In 1969, Dr. Elisabeth Kübler-Ross, medical director of the Family Service and Mental Health Center of South Cook County, Illinois, published her classic work On Death and Dying (Scribner Classics) . The book had a tremendous impact on doctors and nurses, therapists and clergy, as well as on patients and their families. It helped people to understand that terminal illness is a process and that patients go through different stages from the time of diagnosis until death. Recognizing the various stages can assist all involved to better help the dying person. Not every patient goes through each one of these steps, and not necessarily in the specific order. But these stages form the paradigm that shows us the way.
The first stage is denial, the refusal to believe the diagnosis. Then comes anger, usually toward God or the doctors, or both. This is followed by bargaining, where the patient tries to make a deal with God for a second chance. The fourth stage is depression, when a sense of great sadness and loss takes over. The final stage is acceptance.
When we read our Midrash in light of Dr. Kübler-Ross’s paradigm, we are amazed to find that Moses himself goes through each of these five stages. Just prior to our text, the Midrash tells us the following: “When Moses knew that he was to die that day, what did he do?… He wrote thirteen Torah scrolls, twelve for the twelve tribes, and one for the Ark.… Moses said, ‘Since I am busy with Torah, which is life, the sun will set and the decree will be canceled.’ ” A classic example of denial, as Moses thinks, “If I am involved in a sacred task, then nothing will harm me.”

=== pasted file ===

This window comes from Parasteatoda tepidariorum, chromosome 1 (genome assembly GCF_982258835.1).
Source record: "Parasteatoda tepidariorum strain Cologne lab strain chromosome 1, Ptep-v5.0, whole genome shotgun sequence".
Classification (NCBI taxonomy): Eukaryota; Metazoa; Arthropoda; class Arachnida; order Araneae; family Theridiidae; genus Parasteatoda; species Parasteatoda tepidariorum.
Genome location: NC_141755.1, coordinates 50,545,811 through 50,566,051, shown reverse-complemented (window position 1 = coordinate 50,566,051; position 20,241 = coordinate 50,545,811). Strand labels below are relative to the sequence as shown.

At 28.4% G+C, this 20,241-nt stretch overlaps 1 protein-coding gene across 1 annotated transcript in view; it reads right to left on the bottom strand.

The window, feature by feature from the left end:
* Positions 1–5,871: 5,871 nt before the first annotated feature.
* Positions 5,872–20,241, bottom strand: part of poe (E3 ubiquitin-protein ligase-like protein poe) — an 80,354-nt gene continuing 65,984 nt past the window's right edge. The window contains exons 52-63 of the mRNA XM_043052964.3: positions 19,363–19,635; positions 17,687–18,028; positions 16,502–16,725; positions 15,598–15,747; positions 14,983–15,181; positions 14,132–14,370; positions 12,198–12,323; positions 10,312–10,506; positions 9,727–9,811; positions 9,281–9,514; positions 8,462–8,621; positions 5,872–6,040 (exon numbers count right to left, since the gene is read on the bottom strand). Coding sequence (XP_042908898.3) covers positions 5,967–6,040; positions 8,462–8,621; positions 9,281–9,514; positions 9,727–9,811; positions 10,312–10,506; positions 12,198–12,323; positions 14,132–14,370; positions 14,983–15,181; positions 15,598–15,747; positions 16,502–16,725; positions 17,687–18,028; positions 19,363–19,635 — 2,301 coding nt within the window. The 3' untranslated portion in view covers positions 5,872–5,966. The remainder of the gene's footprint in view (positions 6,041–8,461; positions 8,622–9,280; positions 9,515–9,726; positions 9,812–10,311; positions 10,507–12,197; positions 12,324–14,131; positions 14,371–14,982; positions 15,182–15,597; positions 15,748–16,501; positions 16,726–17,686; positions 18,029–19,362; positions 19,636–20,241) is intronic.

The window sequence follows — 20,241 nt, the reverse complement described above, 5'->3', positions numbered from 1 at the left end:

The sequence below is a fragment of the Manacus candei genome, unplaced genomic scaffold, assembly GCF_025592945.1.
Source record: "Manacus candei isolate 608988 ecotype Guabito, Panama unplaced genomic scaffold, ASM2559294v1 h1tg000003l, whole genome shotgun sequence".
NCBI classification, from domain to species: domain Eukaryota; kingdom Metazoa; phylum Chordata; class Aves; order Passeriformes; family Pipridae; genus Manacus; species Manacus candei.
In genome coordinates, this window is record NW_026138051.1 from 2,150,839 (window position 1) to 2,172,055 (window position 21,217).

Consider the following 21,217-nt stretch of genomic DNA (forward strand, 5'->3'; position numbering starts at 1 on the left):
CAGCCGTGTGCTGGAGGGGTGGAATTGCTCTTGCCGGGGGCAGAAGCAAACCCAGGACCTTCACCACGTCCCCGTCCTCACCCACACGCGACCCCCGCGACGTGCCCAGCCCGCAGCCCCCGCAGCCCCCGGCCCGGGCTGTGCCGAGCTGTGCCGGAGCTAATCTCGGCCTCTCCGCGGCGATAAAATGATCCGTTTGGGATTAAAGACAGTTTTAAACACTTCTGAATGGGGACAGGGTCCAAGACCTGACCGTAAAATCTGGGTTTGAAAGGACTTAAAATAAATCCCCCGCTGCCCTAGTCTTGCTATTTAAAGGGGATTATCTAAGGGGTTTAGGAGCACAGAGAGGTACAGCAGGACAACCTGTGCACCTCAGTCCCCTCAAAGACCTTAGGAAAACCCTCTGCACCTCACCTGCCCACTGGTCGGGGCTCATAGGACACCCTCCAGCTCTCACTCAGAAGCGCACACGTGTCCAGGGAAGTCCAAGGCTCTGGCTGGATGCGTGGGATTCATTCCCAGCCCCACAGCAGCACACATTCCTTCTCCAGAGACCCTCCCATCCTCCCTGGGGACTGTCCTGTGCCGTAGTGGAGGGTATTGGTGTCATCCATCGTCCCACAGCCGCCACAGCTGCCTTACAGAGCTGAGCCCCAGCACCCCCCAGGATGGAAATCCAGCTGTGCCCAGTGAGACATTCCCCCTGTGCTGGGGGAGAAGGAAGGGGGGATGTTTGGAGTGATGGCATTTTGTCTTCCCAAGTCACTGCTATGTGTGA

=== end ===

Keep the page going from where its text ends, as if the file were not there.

In our Midrash, we see an angry Moses who yells (at God?) that jealousy is even more disturbing than death. The bargaining process takes place at the beginning of our text above: “I’ll relinquish my position of leadership if You only will let me live.”
Depression seems implicit in Moses’ having to walk on the left of Joshua, the traditional inferior position of a student, and when he is shut out from the presence of God. The final stage, acceptance, is clearly stated: “When he accepted that he would die.…”